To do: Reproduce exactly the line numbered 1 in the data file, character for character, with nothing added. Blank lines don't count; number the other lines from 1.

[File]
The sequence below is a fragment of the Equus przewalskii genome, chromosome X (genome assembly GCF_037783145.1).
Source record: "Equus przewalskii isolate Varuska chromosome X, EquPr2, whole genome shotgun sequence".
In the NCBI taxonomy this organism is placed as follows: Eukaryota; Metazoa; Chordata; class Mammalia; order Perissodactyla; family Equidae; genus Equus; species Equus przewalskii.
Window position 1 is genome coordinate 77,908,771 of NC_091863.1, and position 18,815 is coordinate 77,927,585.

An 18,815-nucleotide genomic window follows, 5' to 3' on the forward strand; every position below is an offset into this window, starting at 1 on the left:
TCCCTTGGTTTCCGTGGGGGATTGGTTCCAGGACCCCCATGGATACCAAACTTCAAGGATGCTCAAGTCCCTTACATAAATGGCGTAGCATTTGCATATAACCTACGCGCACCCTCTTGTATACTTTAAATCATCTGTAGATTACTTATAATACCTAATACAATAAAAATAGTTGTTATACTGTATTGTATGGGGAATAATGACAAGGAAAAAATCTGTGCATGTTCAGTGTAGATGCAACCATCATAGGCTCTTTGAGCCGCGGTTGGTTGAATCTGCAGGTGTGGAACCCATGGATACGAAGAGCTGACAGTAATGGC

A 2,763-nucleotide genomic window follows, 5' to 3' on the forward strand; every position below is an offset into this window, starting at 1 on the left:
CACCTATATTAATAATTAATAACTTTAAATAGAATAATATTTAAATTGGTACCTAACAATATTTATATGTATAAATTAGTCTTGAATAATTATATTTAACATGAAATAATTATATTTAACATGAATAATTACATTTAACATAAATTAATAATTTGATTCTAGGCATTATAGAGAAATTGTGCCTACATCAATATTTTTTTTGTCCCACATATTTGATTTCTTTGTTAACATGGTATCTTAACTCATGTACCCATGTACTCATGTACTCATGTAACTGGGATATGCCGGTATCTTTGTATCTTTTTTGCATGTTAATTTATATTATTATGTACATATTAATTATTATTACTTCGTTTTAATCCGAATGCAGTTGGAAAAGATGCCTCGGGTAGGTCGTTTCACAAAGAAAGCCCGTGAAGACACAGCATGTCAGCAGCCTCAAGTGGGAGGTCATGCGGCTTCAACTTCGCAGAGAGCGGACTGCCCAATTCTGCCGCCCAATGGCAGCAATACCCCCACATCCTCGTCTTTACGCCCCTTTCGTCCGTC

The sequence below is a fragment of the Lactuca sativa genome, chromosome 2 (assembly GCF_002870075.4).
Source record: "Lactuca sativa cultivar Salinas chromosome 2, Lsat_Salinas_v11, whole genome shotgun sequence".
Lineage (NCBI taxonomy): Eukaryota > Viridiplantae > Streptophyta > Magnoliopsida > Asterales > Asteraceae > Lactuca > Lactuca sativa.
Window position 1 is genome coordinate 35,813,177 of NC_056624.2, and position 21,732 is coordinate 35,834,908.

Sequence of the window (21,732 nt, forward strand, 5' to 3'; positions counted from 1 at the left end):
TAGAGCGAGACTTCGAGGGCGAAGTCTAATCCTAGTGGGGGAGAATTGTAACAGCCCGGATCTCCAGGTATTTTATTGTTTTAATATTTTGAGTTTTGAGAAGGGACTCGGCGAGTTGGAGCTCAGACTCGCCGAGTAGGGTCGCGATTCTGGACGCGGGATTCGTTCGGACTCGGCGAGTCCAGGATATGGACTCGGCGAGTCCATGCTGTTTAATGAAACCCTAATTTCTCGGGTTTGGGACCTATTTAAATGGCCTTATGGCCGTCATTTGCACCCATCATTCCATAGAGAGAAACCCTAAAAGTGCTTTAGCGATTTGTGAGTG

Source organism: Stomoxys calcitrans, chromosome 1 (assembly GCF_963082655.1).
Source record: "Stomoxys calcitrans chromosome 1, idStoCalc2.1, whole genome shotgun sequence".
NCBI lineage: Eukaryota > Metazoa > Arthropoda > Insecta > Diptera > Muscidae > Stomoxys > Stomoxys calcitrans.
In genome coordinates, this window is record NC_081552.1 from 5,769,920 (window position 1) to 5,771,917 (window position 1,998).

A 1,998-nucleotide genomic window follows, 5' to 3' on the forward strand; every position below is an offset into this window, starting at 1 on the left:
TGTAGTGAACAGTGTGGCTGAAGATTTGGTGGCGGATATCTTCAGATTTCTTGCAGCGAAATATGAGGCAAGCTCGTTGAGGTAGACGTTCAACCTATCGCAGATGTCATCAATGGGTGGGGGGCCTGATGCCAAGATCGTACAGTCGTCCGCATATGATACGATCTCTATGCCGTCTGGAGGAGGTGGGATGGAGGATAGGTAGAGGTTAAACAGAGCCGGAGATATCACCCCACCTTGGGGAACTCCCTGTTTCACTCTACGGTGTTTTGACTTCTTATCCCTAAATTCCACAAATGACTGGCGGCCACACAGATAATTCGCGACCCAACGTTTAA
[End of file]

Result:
The sequence below is a fragment of the Equus przewalskii genome, chromosome X (genome assembly GCF_037783145.1).